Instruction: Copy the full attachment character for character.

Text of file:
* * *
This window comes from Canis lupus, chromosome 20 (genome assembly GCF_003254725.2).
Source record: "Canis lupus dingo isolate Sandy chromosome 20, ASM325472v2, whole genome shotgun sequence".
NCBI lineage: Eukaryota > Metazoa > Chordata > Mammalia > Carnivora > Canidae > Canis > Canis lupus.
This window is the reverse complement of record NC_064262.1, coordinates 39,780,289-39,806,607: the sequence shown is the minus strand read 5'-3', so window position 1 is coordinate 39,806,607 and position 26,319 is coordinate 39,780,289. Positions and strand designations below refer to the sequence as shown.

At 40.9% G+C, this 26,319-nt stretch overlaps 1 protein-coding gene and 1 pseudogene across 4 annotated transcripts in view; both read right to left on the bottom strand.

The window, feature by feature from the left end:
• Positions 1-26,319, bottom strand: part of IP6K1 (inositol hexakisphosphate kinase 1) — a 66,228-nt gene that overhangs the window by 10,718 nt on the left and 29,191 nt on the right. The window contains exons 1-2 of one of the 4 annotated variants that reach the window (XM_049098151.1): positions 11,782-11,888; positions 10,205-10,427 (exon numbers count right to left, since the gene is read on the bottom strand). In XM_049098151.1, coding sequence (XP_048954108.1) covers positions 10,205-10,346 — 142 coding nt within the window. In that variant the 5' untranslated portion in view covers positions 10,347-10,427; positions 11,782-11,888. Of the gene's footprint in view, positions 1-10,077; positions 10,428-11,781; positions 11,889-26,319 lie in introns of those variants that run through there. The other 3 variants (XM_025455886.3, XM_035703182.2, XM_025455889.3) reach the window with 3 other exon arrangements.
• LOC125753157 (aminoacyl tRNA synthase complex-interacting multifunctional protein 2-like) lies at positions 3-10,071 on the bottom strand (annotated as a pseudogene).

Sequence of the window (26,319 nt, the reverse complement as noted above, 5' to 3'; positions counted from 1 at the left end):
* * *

This window comes from Canis lupus, chromosome 20 (genome assembly GCF_003254725.2).
Source record: "Canis lupus dingo isolate Sandy chromosome 20, ASM325472v2, whole genome shotgun sequence".
NCBI lineage: Eukaryota > Metazoa > Chordata > Mammalia > Carnivora > Canidae > Canis > Canis lupus.
This window is the reverse complement of record NC_064262.1, coordinates 39,780,289-39,806,607: the sequence shown is the minus strand read 5'-3', so window position 1 is coordinate 39,806,607 and position 26,319 is coordinate 39,780,289. Positions and strand designations below refer to the sequence as shown.

At 40.9% G+C, this 26,319-nt stretch overlaps 1 protein-coding gene and 1 pseudogene across 4 annotated transcripts in view; both read right to left on the bottom strand.

The window, feature by feature from the left end:
• Positions 1-26,319, bottom strand: part of IP6K1 (inositol hexakisphosphate kinase 1) — a 66,228-nt gene that overhangs the window by 10,718 nt on the left and 29,191 nt on the right. The window contains exons 1-2 of one of the 4 annotated variants that reach the window (XM_049098151.1): positions 11,782-11,888; positions 10,205-10,427 (exon numbers count right to left, since the gene is read on the bottom strand). In XM_049098151.1, coding sequence (XP_048954108.1) covers positions 10,205-10,346 — 142 coding nt within the window. In that variant the 5' untranslated portion in view covers positions 10,347-10,427; positions 11,782-11,888. Of the gene's footprint in view, positions 1-10,077; positions 10,428-11,781; positions 11,889-26,319 lie in introns of those variants that run through there. The other 3 variants (XM_025455886.3, XM_035703182.2, XM_025455889.3) reach the window with 3 other exon arrangements.
• LOC125753157 (aminoacyl tRNA synthase complex-interacting multifunctional protein 2-like) lies at positions 3-10,071 on the bottom strand (annotated as a pseudogene).

Sequence of the window (26,319 nt, the reverse complement as noted above, 5' to 3'; positions counted from 1 at the left end):